The Playfair Cipher was popularised by Lyon Playfair, but it was invented by Charles Wheatstone, one of the pioneers of the telegraph. The cipher replaces each pair of letters in the plaintext with another pair of letters, so it is a type of digraph cipher.As an example, let's encrypt the message 'Meet me at the Hammersmith Bridge tonight'.
Firstly, the sender and receiver must agree on a keyword. In this example, the keyword is Wheatstone's name, CHARLES. The letters of the alphabet are written in a square, as shown, beginning with the keyword and with I-J combined into one element. Now, click on 'Form Digraphs' to break the message into pairs of letters. The two letters in a digraph must be different, so an X has been added to split the double M in 'hammersmith'.
Encryption depends on the type of digraph. The digraphs fall into one of three categories - both letters are in the same row, or both letters are in the same column, or the letters share neither a row nor a column.
- If both letters are in the same row, then they are replaced by the letters to the immediate right of each one; 'mi' becomes 'NK'. If a letter is at the end of a row , it is replaced by the letter at the beginning; 'ni' becomes 'GK'.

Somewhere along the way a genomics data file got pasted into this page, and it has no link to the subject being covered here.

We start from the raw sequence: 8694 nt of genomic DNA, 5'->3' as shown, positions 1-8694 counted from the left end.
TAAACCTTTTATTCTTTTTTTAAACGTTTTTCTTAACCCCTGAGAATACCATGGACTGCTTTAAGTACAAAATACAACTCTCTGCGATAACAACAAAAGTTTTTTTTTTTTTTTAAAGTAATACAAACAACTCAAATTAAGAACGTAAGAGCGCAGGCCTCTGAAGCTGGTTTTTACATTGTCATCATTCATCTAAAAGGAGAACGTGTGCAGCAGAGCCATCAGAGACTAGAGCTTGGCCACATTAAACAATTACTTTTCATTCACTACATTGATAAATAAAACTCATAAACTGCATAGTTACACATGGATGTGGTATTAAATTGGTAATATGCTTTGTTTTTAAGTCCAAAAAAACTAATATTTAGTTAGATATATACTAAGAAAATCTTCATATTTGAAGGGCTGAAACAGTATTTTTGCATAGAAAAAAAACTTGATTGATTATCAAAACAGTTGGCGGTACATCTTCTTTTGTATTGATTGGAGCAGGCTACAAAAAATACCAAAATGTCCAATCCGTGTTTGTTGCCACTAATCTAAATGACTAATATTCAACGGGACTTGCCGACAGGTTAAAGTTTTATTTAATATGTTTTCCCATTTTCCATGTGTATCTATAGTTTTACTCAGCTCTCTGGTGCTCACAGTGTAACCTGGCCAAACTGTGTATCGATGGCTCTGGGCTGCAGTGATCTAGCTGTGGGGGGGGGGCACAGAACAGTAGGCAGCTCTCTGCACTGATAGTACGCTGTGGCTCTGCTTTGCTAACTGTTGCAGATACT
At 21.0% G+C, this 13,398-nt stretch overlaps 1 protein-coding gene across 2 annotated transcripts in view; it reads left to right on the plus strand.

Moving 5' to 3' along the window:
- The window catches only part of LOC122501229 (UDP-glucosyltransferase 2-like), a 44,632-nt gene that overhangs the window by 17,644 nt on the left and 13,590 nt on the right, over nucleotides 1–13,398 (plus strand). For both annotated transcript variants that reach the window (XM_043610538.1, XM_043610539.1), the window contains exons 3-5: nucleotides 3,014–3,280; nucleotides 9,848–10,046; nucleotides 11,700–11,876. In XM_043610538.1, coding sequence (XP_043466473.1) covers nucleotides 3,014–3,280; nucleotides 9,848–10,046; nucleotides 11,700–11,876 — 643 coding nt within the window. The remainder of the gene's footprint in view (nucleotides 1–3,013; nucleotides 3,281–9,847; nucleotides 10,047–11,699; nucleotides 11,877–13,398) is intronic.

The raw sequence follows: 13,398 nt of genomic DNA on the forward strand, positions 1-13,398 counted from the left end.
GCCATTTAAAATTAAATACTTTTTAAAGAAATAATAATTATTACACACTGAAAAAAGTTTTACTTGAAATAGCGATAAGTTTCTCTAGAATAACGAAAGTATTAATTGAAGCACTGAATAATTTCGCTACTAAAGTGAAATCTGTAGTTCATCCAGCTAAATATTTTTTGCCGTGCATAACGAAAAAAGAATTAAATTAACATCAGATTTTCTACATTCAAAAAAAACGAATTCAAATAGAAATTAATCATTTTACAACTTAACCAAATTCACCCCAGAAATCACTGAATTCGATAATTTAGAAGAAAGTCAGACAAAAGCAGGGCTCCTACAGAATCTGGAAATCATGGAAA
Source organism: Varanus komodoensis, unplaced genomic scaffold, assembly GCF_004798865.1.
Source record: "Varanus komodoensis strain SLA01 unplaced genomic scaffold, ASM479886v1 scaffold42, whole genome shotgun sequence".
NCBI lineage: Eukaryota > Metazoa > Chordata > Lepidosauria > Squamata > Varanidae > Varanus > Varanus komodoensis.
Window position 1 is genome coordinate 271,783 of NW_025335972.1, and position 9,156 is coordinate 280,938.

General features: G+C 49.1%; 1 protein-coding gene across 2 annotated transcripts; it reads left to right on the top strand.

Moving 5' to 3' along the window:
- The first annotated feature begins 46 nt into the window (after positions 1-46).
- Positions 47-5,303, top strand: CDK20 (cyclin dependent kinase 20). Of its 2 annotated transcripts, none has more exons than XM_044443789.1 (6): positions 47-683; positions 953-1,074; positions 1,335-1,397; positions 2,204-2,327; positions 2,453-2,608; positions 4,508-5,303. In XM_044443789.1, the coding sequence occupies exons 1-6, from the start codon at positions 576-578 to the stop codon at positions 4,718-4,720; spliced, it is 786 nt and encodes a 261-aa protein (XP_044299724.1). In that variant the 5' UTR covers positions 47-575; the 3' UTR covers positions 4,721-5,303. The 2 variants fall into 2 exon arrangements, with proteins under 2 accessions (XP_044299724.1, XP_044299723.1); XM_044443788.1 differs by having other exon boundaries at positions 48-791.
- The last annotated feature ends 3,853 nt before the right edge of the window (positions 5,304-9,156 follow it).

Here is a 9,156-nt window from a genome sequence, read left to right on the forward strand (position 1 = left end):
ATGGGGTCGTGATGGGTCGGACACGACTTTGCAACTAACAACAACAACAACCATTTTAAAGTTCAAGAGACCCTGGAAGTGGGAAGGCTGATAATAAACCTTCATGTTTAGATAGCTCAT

- If both letters are in the same column, then they are replaced by the letter immediately beneath each one; 'ge' becomes 'OG'. If a is at the bottom of a column, it is replaced by the letter at the top; 've' becomes 'CG'.
- If the digraph letters are neither in the same row nor the same column, the rule differs. To encipher the first letter, look along its row until you reach the column containing the second letter; the letter at this intersection replaces the first letter. To encipher the second letter, look along its row until you reach the column containing the first letter; the letter at the intersection replaces the second letter. Hence, 'me' becomes 'GD'.
To encipher a message, type it into the plaintext box, click the button labelled 'From Digraphs' and then click 'Encipher Plaintext'.